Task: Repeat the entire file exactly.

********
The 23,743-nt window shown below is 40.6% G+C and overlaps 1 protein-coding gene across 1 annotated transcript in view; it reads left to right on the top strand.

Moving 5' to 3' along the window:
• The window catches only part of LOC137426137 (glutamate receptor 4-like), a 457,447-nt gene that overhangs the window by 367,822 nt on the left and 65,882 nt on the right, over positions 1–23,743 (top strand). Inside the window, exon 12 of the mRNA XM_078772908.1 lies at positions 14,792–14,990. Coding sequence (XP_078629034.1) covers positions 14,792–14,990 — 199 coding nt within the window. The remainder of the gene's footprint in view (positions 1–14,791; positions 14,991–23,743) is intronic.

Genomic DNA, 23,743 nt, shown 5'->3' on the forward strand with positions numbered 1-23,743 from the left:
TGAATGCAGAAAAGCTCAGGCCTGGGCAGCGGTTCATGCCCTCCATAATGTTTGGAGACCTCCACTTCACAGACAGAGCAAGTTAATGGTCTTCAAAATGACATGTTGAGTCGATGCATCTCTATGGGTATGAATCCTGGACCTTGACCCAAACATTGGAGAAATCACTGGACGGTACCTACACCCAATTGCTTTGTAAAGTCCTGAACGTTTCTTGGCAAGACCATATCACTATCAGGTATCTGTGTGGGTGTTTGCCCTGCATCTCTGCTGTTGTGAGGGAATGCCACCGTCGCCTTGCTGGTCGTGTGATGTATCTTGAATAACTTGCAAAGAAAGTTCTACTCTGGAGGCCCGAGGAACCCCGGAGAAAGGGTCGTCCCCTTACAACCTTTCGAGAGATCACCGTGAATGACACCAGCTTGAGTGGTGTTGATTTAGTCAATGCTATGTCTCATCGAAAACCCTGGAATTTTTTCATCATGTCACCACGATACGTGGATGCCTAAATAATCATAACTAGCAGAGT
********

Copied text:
The 23,743-nt window shown below is 40.6% G+C and overlaps 1 protein-coding gene across 1 annotated transcript in view; it reads left to right on the top strand.

Moving 5' to 3' along the window:
• The window catches only part of LOC137426137 (glutamate receptor 4-like), a 457,447-nt gene that overhangs the window by 367,822 nt on the left and 65,882 nt on the right, over positions 1–23,743 (top strand). Inside the window, exon 12 of the mRNA XM_078772908.1 lies at positions 14,792–14,990. Coding sequence (XP_078629034.1) covers positions 14,792–14,990 — 199 coding nt within the window. The remainder of the gene's footprint in view (positions 1–14,791; positions 14,991–23,743) is intronic.

Genomic DNA, 23,743 nt, shown 5'->3' on the forward strand with positions numbered 1-23,743 from the left:
TGAATGCAGAAAAGCTCAGGCCTGGGCAGCGGTTCATGCCCTCCATAATGTTTGGAGACCTCCACTTCACAGACAGAGCAAGTTAATGGTCTTCAAAATGACATGTTGAGTCGATGCATCTCTATGGGTATGAATCCTGGACCTTGACCCAAACATTGGAGAAATCACTGGACGGTACCTACACCCAATTGCTTTGTAAAGTCCTGAACGTTTCTTGGCAAGACCATATCACTATCAGGTATCTGTGTGGGTGTTTGCCCTGCATCTCTGCTGTTGTGAGGGAATGCCACCGTCGCCTTGCTGGTCGTGTGATGTATCTTGAATAACTTGCAAAGAAAGTTCTACTCTGGAGGCCCGAGGAACCCCGGAGAAAGGGTCGTCCCCTTACAACCTTTCGAGAGATCACCGTGAATGACACCAGCTTGAGTGGTGTTGATTTAGTCAATGCTATGTCTCATCGAAAACCCTGGAATTTTTTCATCATGTCACCACGATACGTGGATGCCTAAATAATCATAACTAGCAGAGT